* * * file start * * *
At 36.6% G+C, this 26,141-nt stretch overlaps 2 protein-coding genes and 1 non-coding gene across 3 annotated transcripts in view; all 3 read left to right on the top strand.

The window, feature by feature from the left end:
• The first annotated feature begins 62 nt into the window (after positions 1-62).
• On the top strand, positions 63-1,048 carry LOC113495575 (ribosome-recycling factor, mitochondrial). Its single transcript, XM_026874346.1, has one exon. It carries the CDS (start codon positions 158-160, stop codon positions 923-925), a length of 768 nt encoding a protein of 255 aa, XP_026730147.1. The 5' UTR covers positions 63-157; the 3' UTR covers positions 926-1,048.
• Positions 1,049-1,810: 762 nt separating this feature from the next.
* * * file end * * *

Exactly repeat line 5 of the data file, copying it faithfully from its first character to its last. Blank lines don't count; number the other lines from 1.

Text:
• Positions 1,049-1,810: 762 nt separating this feature from the next.